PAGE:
FOR IMMEDIATE RELEASE
WASHINGTON - The American Civil Liberties Union today urged the House Judiciary Committee to reject H.R. 2679, the "Public Expression of Religion Act of 2005" (PERA). The panel is expected to vote on the legislation today. The bill would bar the recovery of attorneys’ fees to citizens who win lawsuits asserting their fundamental constitutional and civil rights in cases brought under the Establishment Clause of the First Amendment.
"If this bill were to become law, Congress would, for the first time, single out one area protected by the Bill of Rights and prevent its full enforcement," said Caroline Fredrickson, Director of the ACLU Washington Legislative Office. "Proponents of the measure claim that the bill is needed to protect religious freedom, when in fact, the bill would undermine it. We hope that the committee will stand for the Constitution and reject this unwise proposal."
The ability to recover attorneys’ fees in civil rights and constitutional cases, including Establishment Clause cases, is necessary to help protect the religious freedom of all Americans and to keep religion government-free. People who successfully prove the government has violated their constitutional rights would, under the bill, be required to pay their own legal fees -- often totaling tens, if not hundreds of thousands of dollars. Few citizens can afford to do so. But more importantly citizens should not be required to do so where the court finds that the government has violated their rights and engaged in unconstitutional behavior.
The elimination of attorneys’ fees would also deter attorneys from taking cases in which the government has acted unconstitutionally. In many cases, religious minorities would be unable to obtain legal representation to defend themselves when the government violates their religious freedom. The bill would apply even to cases involving illegal religious coercion of public school children or blatant discrimination against particular religions.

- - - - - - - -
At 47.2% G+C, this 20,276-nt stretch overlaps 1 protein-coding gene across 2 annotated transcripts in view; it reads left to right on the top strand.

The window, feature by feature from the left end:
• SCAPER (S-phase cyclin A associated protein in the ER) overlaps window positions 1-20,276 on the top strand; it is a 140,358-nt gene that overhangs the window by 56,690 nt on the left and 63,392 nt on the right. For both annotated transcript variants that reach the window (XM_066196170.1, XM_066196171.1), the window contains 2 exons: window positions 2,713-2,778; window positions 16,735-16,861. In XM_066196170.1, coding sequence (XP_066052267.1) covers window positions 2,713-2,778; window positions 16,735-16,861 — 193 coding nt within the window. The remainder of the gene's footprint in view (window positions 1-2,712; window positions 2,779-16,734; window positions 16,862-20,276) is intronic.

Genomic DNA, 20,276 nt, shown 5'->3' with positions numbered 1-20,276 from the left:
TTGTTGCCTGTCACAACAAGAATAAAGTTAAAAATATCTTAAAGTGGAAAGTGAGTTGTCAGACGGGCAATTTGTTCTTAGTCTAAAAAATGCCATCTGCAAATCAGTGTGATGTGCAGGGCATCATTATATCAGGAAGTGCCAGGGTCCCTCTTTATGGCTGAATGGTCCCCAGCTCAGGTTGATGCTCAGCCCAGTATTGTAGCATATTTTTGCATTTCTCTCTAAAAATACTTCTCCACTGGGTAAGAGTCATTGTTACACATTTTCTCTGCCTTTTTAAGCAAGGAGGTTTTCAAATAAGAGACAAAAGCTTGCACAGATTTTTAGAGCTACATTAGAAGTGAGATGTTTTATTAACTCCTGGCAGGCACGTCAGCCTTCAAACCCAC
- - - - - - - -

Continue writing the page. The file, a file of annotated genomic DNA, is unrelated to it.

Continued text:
The ACLU noted that proponents of the bill have been spreading myths that religious symbols on gravestones at military cemeteries will be threatened without passage of PERA. In fact, religious symbols on grave markers in military cemeteries, including Arlington National Cemetery, are entirely constitutional. Religious symbols on personal gravestones are vastly different from government-sponsored religious symbols or religious symbols on government-owned property.
"The ability to recover attorneys’ fees in successful cases is an essential component of the enforcement of an American’s right to religious freedom," said Terri Ann Schroeder, an ACLU Senior Lobbyist. "The right to keep religion government-free and ensure that government keeps its hands off and out of religion is in jeopardy. We hope that lawmakers will see through the absurd myths put out by PERA’s advocates and will support religious freedom enshrined in the First Amendment."
The ACLU’s letter on H.R. 2679, the "Public Expression of Religion Act of 2005," is online at: www.aclu.org/religion/gen/26232leg20060725.html